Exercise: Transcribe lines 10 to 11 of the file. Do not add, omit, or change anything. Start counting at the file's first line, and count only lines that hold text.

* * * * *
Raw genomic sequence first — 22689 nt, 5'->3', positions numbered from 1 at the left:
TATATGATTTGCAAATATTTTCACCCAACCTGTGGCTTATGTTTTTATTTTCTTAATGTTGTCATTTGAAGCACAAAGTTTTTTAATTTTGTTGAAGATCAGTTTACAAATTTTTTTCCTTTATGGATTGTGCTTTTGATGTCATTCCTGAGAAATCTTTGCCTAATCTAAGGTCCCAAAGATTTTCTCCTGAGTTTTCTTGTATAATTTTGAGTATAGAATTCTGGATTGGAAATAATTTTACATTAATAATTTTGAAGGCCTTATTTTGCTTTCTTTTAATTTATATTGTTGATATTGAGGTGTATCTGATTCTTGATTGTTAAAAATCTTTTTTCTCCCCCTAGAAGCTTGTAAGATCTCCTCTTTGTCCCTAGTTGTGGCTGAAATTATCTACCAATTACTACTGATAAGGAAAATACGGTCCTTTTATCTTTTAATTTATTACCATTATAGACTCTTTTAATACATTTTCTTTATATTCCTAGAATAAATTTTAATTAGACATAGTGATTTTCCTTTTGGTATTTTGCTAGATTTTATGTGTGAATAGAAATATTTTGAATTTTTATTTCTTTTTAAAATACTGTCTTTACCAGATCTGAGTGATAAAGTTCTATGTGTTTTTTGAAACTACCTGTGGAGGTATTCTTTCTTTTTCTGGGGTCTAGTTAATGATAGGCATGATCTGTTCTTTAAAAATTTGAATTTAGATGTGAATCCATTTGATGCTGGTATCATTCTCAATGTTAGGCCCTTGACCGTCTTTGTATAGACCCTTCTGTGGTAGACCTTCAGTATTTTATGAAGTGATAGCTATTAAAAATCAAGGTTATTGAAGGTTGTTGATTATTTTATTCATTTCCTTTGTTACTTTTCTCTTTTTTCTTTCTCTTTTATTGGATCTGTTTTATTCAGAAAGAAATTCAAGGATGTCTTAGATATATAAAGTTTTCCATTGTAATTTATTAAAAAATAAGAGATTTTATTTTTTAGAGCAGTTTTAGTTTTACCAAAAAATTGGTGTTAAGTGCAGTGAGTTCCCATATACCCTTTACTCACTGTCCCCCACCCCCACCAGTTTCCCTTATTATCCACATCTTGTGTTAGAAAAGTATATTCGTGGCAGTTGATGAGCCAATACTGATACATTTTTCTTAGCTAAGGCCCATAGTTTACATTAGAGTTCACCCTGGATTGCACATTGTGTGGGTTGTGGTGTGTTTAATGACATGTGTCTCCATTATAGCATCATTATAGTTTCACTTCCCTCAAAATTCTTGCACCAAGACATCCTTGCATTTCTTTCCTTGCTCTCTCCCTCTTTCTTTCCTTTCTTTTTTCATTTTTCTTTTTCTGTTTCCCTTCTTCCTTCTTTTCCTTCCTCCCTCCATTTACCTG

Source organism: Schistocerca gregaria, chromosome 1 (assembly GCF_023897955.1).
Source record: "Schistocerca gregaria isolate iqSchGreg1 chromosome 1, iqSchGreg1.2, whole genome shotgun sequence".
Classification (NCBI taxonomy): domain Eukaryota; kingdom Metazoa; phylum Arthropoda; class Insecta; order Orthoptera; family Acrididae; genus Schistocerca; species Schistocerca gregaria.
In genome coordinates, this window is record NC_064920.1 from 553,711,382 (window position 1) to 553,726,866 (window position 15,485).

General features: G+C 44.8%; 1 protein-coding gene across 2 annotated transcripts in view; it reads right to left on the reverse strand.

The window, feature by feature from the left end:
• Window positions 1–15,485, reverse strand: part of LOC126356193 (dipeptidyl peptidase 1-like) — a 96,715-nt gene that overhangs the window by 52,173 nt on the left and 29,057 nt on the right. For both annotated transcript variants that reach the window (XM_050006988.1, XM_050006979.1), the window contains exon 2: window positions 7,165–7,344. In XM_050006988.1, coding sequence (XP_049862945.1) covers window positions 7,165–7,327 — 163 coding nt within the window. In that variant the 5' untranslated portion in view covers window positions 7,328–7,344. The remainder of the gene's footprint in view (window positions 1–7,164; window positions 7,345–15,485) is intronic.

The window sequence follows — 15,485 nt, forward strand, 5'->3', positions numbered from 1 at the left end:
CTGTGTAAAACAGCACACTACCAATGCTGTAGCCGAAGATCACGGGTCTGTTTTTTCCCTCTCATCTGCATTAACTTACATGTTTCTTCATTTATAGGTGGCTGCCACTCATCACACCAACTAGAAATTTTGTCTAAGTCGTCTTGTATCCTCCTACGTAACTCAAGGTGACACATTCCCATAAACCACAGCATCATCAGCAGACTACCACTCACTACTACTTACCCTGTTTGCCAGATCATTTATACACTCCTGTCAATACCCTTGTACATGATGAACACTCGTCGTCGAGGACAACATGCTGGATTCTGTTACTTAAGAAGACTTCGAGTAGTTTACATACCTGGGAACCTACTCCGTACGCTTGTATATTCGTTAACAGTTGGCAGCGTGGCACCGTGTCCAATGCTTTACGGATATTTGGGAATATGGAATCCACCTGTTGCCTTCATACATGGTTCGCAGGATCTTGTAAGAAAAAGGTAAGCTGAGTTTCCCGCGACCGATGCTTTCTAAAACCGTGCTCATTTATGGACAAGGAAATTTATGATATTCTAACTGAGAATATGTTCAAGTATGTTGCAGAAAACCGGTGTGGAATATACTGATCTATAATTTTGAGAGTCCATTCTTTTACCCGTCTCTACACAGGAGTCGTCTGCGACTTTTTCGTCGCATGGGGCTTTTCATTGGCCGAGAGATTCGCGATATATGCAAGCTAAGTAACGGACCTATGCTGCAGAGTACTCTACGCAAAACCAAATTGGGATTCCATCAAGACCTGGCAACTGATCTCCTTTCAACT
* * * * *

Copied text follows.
The window sequence follows — 15,485 nt, forward strand, 5'->3', positions numbered from 1 at the left end:
CTGTGTAAAACAGCACACTACCAATGCTGTAGCCGAAGATCACGGGTCTGTTTTTTCCCTCTCATCTGCATTAACTTACATGTTTCTTCATTTATAGGTGGCTGCCACTCATCACACCAACTAGAAATTTTGTCTAAGTCGTCTTGTATCCTCCTACGTAACTCAAGGTGACACATTCCCATAAACCACAGCATCATCAGCAGACTACCACTCACTACTACTTACCCTGTTTGCCAGATCATTTATACACTCCTGTCAATACCCTTGTACATGATGAACACTCGTCGTCGAGGACAACATGCTGGATTCTGTTACTTAAGAAGACTTCGAGTAGTTTACATACCTGGGAACCTACTCCGTACGCTTGTATATTCGTTAACAGTTGGCAGCGTGGCACCGTGTCCAATGCTTTACGGATATTTGGGAATATGGAATCCACCTGTTGCCTTCATACATGGTTCGCAGGATCTTGTAAGAAAAAGGTAAGCTGAGTTTCCCGCGACCGATGCTTTCTAAAACCGTGCTCATTTATGGACAAGGAAATTTATGATATTCTAACTGAGAATATGTTCAAGTATGTTGCAGAAAACCGGTGTGGAATATACTGATCTATAATTTTGAGAGTCCATTCTTTTACCCGTCTCTACACAGGAGTCGTCTGCGACTTTTTCGTCGCATGGGGCTTTTCATTGGCCGAGAGATTCGCGATATATGCAAGCTAAGTAACGGACCTATGCTGCAGAGTACTCTACGCAAAACCAAATTGGGATTCCATCAAGACCTGGCAACTGATCTCCTTTCAACT